Slow down, people! Surge in traffic deaths continues in West Coast states
While many of the disruptions of the pandemic have eased this year, the surge in traffic fatalities is showing few signs of abating. Policymakers are trying a number of tactics to respond.
The death toll on the roads reached a 20-year high last year across Oregon and Washington state. Through November of this year, the number of traffic fatalities is down only slightly in Oregon – off about 6% from last year’s bloody pace. And in Washington, it's kept on rising and is on track to surpass 700 for the year, said Washington Traffic Safety Commission Director Shelly Baldwin.
"That'll be the highest numbers that we’ve seen since the 90s. It's a distressing place to find ourselves,” she told members of the state House Transportation Committee during a briefing Thursday.
“Everything has gone up," Baldwin continued, meaning crashes involving speeding, drugs or alcohol, distraction and unfastened seat belts.
Another aspect Baldwin raised was the slow and halting recovery in traffic enforcement. The number of tickets issued dipped sharply at the beginning of the pandemic when a lot of drivers stayed home and officers minimized face-to-face contacts. Since then, citations have not returned to anything close to the pre-pandemic norm although traffic volumes are more or less back to normal now.
“We know that law enforcement is experiencing hiring/workforce issues and we can see it in the data,” Baldwin said.
Washington State Patrol spokesman Chris Loftis said the agency would like to have around 683 troopers assigned to regular on-the-road patrols statewide. But at last count, it only had 521 available road troopers.
Loftis said the state patrol has been operating with a stubborn 150-200 trooper deficit for a few years. Multiple factors have played a part, including the COVID vaccine mandate, retirements, attrition and personnel transfers to higher paying police departments.
“Like other law enforcement agencies in the state and country, we are stretched thin and must develop recruitment, training and retention strategies that can address these widening gaps between need and capacity,” Loftis said via email Monday.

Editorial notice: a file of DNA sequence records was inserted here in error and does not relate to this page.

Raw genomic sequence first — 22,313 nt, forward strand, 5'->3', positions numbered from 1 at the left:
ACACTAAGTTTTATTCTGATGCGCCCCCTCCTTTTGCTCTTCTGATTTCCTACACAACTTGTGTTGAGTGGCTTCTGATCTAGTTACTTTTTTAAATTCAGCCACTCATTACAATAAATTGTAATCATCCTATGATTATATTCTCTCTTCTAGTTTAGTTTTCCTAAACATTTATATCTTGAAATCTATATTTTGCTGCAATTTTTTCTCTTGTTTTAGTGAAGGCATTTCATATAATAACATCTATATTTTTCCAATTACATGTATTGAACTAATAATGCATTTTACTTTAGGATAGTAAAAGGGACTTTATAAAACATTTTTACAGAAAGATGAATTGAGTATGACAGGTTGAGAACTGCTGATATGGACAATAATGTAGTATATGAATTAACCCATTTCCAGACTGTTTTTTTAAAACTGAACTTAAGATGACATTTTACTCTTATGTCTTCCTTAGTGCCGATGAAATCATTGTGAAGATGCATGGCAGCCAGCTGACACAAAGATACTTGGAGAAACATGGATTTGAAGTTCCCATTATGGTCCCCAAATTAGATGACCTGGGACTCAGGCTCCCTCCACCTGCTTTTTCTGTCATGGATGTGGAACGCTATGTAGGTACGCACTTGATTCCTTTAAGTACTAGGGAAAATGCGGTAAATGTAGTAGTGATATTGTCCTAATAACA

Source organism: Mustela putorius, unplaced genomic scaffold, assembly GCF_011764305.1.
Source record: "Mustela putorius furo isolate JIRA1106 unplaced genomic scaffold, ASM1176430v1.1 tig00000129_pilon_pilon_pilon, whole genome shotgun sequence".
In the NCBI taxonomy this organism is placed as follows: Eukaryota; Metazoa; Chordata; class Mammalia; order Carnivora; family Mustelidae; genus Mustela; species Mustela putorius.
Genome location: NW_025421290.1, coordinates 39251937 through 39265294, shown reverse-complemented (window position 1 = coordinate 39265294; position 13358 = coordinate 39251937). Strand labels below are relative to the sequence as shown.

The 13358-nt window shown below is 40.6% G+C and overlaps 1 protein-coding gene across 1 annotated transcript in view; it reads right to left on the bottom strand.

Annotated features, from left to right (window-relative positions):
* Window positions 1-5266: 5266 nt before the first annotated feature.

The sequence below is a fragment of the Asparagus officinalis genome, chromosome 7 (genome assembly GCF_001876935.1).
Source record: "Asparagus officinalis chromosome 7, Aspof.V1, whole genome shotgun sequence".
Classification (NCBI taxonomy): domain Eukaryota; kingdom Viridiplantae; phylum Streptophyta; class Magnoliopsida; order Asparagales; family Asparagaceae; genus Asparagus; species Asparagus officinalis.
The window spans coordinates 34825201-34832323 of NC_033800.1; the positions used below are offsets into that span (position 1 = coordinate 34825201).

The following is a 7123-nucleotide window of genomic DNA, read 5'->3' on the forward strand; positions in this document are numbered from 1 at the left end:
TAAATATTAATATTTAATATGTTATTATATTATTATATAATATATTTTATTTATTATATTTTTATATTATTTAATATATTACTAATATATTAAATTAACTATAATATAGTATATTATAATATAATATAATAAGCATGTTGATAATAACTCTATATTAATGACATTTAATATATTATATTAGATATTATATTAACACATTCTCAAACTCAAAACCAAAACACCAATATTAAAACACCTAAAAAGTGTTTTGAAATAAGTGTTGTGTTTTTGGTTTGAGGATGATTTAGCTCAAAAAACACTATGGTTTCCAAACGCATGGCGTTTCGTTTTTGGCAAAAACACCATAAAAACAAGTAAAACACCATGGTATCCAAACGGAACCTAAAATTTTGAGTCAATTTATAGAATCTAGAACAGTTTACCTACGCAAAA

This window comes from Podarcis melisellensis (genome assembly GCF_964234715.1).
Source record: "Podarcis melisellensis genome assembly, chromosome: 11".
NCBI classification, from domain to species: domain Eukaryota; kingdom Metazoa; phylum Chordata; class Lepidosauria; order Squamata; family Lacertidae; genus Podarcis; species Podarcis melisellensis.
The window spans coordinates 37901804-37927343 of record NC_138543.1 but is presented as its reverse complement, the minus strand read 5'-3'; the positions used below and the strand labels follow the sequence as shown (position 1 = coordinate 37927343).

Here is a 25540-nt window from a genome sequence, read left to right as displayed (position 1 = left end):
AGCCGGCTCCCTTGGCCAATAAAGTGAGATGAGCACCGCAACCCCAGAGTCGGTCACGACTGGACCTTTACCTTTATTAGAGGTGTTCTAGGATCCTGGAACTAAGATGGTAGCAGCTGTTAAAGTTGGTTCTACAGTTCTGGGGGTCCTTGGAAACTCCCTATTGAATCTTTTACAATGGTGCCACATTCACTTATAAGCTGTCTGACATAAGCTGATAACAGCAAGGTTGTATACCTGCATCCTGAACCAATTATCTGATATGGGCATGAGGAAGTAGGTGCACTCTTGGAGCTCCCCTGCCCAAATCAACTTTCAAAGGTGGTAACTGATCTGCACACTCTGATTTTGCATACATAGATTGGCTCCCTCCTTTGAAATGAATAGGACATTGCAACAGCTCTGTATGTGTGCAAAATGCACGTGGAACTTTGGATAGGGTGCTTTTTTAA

Oregon State Police Captain Kyle Kennedy said his agency has budget authorization for 530 road troopers and sergeants, but only 450 of those positions are filled.
To bend the curve on road deaths, legislators in a number of state capitals are showing renewed interest in lowering the drunk driving limit from .08 to .05 blood alcohol concentration. Two Democratic senators from Snohomish County this week pre-filed just such a proposal for consideration by the 2023 Washington Legislature.
“We have seen a dramatic increase in traffic fatalities in our state and around the country and feel some urgency to take action,” state Sen. Marko Liias, chair of the Washington Senate Transportation Committee, said during a late September work session.
In 2019, Oregon and California legislators considered but did not pass bills to lower the legal blood alcohol limit to 0.05. The lead sponsor of the Oregon legislation, Senate President Peter Courtney, did not seek reelection this year, but the proposal could resurface in 2023 with another proponent.
Both the Oregon and Washington traffic safety commissions received extra federal money from pandemic relief packages for crash reduction campaigns. The money was partly earmarked to pay officer overtime to conduct high visibility emphasis patrols for speeding, distraction and impaired driving. Baldwin and her Oregon counterpart said that was a useful strategy, but sometimes hindered by ongoing staff shortages in police forces.
One "startling" component of recent traffic fatality statistics is the big increase in the number of pedestrians and bicyclists killed. The 145 pedestrians killed by vehicles in 2021 statewide in Washington was the highest number on record, Baldwin said, and represented a nearly 32% increase from 2020.
Last year, Portland suffered more pedestrian deaths than at any time in modern history. A report from the Portland Bureau of Transportation documented that about 70% of the victims in 2021 (19 out of 27) were homeless at the time.
A common response to pedestrian deaths that cities are deploying is to lower the speed limit on roads with high crash rates or adding speed bumps and redesigning streets.